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Logitech M185 and other wireless mice are susceptible to keystroke injection attacks

By Wong Chung Wee - on 19 Mar 2019, 2:22pm

Logitech M185 and other wireless mice are susceptible to keystroke injection attacks

Image source: Logitech

According to security researcher David Sopas, the popular Logitech M185 and other wireless mice are vulnerable to the MouseJack keystroke injection attack.

This vulnerability has been highlighted in 2016 but the Logitech M185 is a recent addition to the list of affected devices. Initially, Sopas went through the list and his own Logitech M185 device wasn’t on it. Given the wild popularity of the device, he decided to experiment with his own MouseJack kit, which was built primarily with a US$30 Crazyradio PA and the bettercap application. The MouseJack kit is effective on target devices from up to 100m away.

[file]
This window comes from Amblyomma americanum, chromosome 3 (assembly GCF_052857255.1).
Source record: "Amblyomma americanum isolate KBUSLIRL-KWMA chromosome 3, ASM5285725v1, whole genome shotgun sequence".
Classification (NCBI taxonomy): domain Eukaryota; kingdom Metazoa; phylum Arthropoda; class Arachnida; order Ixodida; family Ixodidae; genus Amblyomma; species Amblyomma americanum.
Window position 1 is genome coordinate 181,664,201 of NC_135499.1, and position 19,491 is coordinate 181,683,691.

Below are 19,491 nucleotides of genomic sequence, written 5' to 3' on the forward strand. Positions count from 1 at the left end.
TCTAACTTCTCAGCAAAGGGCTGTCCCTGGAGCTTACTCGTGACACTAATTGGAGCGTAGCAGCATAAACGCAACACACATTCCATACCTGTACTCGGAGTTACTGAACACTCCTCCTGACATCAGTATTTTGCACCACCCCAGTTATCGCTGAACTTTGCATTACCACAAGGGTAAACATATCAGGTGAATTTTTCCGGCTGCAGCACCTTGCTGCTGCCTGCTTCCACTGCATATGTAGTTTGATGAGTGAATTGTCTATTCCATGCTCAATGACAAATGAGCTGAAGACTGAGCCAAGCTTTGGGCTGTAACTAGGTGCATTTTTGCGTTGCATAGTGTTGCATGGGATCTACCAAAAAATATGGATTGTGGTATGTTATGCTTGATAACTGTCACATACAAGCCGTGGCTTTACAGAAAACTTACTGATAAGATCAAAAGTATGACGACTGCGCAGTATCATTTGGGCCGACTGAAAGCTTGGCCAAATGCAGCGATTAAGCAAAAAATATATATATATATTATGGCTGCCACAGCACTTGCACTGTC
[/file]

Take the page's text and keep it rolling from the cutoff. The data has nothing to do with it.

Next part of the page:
Image source: Bastille Networks Internet Security

The security vulnerability of the Logitech M185 mouse makes it susceptible to keystroke attacks, i.e., an attacker can “specially crafted packets which generate keypresses instead of mouse movement/clicks.” As proof of concept, Sopas demonstrated his attack by injecting a script to the host computer to launch Windows calculator.

According to the Bastille Networks Internet Security, the only way to avoid such attacks is to stop using affected devices, or wait for firmware updates for their respective manufacturers to patch their vulnerabilities. The MouseJack vulnerability appears to be confined to wireless mice that rely on USB radio dongles over unencrypted communication channels. Bluetooth input devices appear to be unaffected for now.

Do head over to Bastille Networks Internet Security’s site and check if any of your wireless input devices are on the affected list.

Source: David Sopas, Bastille Networks Internet Security, Logitech, bettercap

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